A court in the central Russian city of Cheboksary has drawn attention for ordering a prisoner to remove Nazi tattoos from his body.
District court Judge Vladimir Mitrofanov ordered a 1,000-ruble fine ($18) against R.R. Gabidullin -- an inmate at the No. 6 federal prison colony -- and for his tattoos to be "confiscated...in the form of self-removal [from] his body two images similar to Nazi symbols."
Although there have been several cases in Russia since 2014 -- when the law was tightened against the display of "extremist" symbols -- of prisoners being fined for having Nazi symbols tattooed on their body, this appears to be the first case in which the prisoner has also been ordered to remove the offending images.
Aleksei Glukhov, a lawyer in Russia's Chuvash Republic who specializes in human rights issues, tells RFE/RL that he sent a letter to Chuvash chief prosecutor Vasily Poslovsky urging him to appeal the February 8 court decision.
"If you believe the press release of the court [decision then]...the convict must remove the two tattoos himself," says Glukhov, who has represented dozens of people at the European Court for Human Rights (ECHR) in Strasbourg. "But I believe that the court is not entitled to demand this from the convict and also does not have the right to order, as punishment, the confiscation of the tattoos."
Russia's Nazi Furor
As in many prison communities around the world, tattoos are popular among Russian inmates, and it is not uncommon to see Nazi symbols, including swastikas despite Russian pride at having defeated Adolf Hitler's army in what Russians call the Great Patriotic War, on convicts.
"Before 2014, no one in Russia would have thought of penalizing prisoners for having swastika tattoos," Glukhov says. "But since November 2014, the wording of Article 20.3 of Russia's Code of Administrative Offenses was changed and now you don't have to be trying to promote Nazi ideology [with the symbol], you only have to display it in order to be prosecuted."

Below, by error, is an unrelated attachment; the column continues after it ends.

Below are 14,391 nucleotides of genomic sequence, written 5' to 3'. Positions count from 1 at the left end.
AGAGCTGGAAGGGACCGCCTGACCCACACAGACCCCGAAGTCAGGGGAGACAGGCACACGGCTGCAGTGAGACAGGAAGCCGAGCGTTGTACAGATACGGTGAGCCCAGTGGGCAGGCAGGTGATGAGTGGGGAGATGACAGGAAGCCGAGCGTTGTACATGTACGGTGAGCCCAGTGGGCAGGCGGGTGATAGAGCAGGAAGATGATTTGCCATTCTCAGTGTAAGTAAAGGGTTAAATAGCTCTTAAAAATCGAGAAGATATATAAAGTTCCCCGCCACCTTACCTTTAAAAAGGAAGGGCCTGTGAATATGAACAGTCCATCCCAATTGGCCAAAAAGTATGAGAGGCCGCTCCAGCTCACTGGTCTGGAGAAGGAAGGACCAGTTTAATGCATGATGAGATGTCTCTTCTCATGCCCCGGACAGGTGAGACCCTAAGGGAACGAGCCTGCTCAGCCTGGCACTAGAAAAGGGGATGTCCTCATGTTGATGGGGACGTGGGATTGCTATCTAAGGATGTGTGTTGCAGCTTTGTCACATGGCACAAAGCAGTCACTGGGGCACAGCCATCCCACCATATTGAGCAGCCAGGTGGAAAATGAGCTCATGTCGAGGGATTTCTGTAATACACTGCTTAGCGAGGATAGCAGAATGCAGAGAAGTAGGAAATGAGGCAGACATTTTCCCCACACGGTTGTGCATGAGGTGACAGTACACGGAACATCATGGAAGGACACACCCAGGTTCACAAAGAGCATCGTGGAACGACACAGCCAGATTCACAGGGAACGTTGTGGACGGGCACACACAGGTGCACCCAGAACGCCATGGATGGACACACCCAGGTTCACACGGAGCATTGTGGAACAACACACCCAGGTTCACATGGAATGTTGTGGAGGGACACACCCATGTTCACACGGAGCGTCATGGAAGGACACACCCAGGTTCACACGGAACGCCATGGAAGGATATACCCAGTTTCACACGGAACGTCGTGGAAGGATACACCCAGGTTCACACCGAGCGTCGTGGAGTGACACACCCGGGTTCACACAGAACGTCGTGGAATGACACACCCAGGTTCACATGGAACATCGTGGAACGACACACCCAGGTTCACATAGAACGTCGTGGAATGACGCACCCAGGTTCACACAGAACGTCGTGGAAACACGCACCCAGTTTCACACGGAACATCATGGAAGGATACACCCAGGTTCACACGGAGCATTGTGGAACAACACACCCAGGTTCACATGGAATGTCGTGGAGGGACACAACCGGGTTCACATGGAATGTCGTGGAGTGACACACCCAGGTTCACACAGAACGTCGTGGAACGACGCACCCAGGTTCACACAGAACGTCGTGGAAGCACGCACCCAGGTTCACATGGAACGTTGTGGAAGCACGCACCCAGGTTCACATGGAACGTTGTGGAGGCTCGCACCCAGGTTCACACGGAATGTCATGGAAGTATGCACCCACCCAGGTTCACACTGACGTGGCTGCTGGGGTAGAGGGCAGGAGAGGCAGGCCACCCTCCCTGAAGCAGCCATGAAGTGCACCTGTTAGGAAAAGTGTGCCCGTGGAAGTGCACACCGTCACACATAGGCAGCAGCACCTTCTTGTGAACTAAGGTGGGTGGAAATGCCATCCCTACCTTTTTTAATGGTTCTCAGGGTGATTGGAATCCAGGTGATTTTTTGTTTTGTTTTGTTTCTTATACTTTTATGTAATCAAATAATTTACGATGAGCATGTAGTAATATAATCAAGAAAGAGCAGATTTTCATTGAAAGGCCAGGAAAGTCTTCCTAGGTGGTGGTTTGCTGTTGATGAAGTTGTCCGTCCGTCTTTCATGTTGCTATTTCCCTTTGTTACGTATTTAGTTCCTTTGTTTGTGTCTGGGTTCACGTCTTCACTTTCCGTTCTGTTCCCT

He adds that "now you can technically be prosecuted in Russia even for showing a swastika in a historical photo from World War II."
Glukhov says it was the 2014 events in Ukraine -- the ousting of pro-Moscow President Viktor Yanukovych and Russia's takeover of Ukraine's Crimean Peninsula -- that spurred the tougher federal legislation on fascist symbols.
"Article 20.3 has become one of the main ways to combat the opposition [in Russia], since it prohibits [someone in violation of the law from] being a candidate in an election and an activist from organizing a rally," Glukhov says.
He cites the case of opposition activist Dmitry Semyonov, who was convicted in March 2017 of the "mass distribution of extremist materials" for an online post he made of his earlier conviction for extremism, which was for posting a photo of a politician wearing a T-shirt bearing the phrase "Orthodoxy or Death," which was ruled to be extremist.
Opposition leader Aleksei Navalny recently highlighted a case in which a supporter was prosecuted for sharing a historical image used on the cover of a high-school textbook that included Nazi banners. He urged supporters to wage an "anti-idiocy campaign."
Hoping For Sanity
Although Glukhov has had no contact with Gabidullin -- the inmate faced with the seemingly difficult task of removing two swastika tattoos from his own chest -- he says he intervened in the prisoner's case because "human rights are not an empty phrase for me, so I try to react to [rights] violations, even if I do not know the victim."
A member of the region's Public Monitoring Commission of Chuvashia until 2016, the 34-year-old Glukhov is hopeful that the court order to remove the tattoos will be withdrawn on appeal.
He points out that a press release that was posted to the Chuvash court's website about the ruling that included the "confiscation" of the tattoos was removed shortly after he sent his letter to the prosecutor's office urging an appeal of the verdict.
And that hope for a change in the ruling action was bolstered on February 21 when the official website of the Chuvash court showed that someone -- though it does not say who -- had filed an appeal of the Gabidullin "tattoo removal" case.